Ch8 p. 209 #1: What do you personally consider to be the greatest single strength of performance assessment? How about the greatest single weakness?
I think that the greatest strength of performance assessment is that it allows for authentic student learning. This creates space for students to work with the subject matter in a way that forces them to “apply” their knowledge rather than simply memorizing and information dumping. Since many students are driven by grades, it is a popular habit to cram information right before a test to get a good grade, but afterwards the knowledge is soon lost. Performance assessment forces students to critically think about their learning and interact with information in a real-world context.
I would say that the greatest weakness of performance assessment is that it is very difficult to judge the “adequacy of student’s responses”. Since grades are so important in school and especially high school, they need to be valid. As the reading states, a performance assessment is based on “constructed response measurement procedures” where the student gets to come up with their response rather than selecting it from a test. Since each individual student is coming up with their own response, it is very difficult to create an even grading playing field that will accurately apply to a classroom of differentiated student responses.
#5: Do you prefer holistic or analytic scoring of student’s responses to performance test? And, pray tell, why?
At this point, I prefer a holistic scoring of student’s responses to performance tests. As I am growing and learning as a teacher, I realize that this viewpoint could change in the future. The reason that I prefer a holistic response to scoring performance tests is mainly because of the style of my classes. I teach technology/visual art classes where the classes are based around projects. These projects have enough flexibility for students to make them their own through their individual passions and interests. With that said, it is very difficult to analytically grade these projects. This is not to say that I lack a scoring rubric with specific evaluative criteria. On the contrary, I start each project by showing students what a complete grade would look like and also what a “going above and beyond expectations” grade might look like. A holistic approach to scoring works better in these classes because there is not always a right or wrong answer.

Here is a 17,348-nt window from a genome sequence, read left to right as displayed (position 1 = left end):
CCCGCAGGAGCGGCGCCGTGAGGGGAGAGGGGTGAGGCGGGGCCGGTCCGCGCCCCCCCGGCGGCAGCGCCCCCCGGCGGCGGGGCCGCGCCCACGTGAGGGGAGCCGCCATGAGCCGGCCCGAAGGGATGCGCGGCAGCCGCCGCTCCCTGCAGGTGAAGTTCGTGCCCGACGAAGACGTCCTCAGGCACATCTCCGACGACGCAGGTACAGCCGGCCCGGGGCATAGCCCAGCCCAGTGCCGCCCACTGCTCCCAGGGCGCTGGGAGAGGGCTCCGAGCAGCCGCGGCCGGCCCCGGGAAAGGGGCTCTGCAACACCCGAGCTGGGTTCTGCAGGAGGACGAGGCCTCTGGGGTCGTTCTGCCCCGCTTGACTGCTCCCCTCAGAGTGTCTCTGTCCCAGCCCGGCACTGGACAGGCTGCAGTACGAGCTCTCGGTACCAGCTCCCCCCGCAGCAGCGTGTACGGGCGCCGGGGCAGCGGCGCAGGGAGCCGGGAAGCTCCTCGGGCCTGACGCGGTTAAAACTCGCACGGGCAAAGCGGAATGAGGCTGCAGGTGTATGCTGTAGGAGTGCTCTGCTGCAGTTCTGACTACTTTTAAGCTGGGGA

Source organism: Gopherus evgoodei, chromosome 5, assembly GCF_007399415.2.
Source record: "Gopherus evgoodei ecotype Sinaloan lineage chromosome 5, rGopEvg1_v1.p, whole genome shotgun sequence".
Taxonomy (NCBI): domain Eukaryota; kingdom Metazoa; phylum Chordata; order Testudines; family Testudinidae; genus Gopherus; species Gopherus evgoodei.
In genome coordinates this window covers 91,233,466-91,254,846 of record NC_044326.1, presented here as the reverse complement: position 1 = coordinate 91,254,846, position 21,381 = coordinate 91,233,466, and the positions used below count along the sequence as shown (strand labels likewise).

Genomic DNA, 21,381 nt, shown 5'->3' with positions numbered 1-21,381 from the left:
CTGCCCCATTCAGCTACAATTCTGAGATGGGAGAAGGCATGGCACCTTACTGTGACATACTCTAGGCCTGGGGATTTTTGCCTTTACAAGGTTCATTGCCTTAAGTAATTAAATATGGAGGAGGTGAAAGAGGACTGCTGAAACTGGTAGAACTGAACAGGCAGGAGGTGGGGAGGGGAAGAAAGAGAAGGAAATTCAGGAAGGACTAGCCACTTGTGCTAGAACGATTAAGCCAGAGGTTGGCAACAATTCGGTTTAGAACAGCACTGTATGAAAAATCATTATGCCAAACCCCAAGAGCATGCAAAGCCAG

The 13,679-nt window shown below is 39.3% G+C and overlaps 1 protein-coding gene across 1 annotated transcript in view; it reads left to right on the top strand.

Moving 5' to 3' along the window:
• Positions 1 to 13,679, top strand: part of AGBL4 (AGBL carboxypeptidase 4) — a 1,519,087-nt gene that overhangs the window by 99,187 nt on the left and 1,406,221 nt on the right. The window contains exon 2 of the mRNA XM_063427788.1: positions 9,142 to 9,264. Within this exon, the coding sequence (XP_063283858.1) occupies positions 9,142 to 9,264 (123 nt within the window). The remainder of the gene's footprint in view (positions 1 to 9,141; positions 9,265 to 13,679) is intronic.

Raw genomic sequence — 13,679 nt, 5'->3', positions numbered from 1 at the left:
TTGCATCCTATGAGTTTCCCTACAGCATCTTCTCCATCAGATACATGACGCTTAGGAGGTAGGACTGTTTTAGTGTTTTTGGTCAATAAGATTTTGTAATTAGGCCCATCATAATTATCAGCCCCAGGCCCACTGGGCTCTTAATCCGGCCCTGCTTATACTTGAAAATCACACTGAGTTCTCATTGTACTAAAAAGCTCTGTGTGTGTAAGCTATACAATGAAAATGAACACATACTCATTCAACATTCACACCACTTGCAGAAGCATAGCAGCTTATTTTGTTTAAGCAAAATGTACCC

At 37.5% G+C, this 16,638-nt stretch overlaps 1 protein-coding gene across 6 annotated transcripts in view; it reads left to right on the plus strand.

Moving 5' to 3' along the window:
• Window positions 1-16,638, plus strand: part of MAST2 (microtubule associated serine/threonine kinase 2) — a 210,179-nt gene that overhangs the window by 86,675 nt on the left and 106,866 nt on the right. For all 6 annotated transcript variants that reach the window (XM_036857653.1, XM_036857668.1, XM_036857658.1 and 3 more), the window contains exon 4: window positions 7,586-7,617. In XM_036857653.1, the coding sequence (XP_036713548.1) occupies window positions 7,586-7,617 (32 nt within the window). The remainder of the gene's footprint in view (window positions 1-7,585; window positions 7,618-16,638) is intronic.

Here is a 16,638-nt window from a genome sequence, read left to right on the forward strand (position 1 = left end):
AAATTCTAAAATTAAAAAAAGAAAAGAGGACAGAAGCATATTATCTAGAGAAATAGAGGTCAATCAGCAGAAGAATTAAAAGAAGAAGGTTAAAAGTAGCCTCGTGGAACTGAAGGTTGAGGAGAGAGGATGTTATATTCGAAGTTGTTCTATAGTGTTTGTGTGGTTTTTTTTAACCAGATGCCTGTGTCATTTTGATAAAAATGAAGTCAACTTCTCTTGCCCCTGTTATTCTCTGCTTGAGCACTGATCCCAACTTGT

Ch9 p. 227 #2: Three purposes of portfolio assessment were described in the chapter: documentation of student progress, showcasing student accomplishments, and evaluation of student status. Which of these three purposes do you believe to be most meritorious? And, or course, why?
I think that the purpose of documentation of student progress through portfolio assessment is very impactful for a student’s learning. This teaches students to learn and grow, and to also realize that they are growing. I have seen so many light bulb moments occur in my students when they look at their previous work and realize how far they have come. Students do not always see this growth and can easily lose momentum in their learning because they “feel” that they are not making headway. However, when a teacher can show them evidence of their individual growth, it is highly motivating and encouraging for students. This documentation of student progress also teaches students to be self-evaluative of their journey in learning, which I think is vital for their progress in the classroom. This purpose of portfolio assessment is not only effective for a student to see his or her individual progress, but of course it is also highly beneficial for a teacher to assess a student’s growth in learning.
#4: If it is true that portfolios need to be personalized for particular students, is it possible to devise one-size-fits-all criteria for evaluating classroom portfolio work products? Why or why not?
This is a difficult question to answer because I believe that a consistent criteria evaluation can be done but I don’t think it will always fall into the “fair” category. As I previously mentioned, I teach technology classes where most of the activities done in class are the students learning software programs through projects. When I first started evaluating these projects, I soon realized that they would be very difficult to grade. There were some gifted students who did an amazing job, but had used those gifts to goof-off during class and quickly finished it right before it was due. There were other students who put every ounce of effort into the projects, but did not have the same quality of work. In response to this challenge, I created a 3-part grading rubric that would focus on individual student learning. An example of this is as follows: 10-points for completion of the project’s requirements, 5-points for in class participation (involvement during lessons), and 5-points for effort (staying on-task during project time). This rubric sometimes changes based on the project, but the idea stays the same. I wanted to reward students for their hard work, and “hard work” looks different based on each individual student and their growth in my classroom. I think that an approach like this works well for evaluating classroom portfolio work because it does not compare one student’s work to another. Instead, it focuses on a student’s personal growth, effort in learning, and involvement in the class. After implementing these ideas, I saw a major positive change occur in my students’ dedication to the class, which was very encouraging.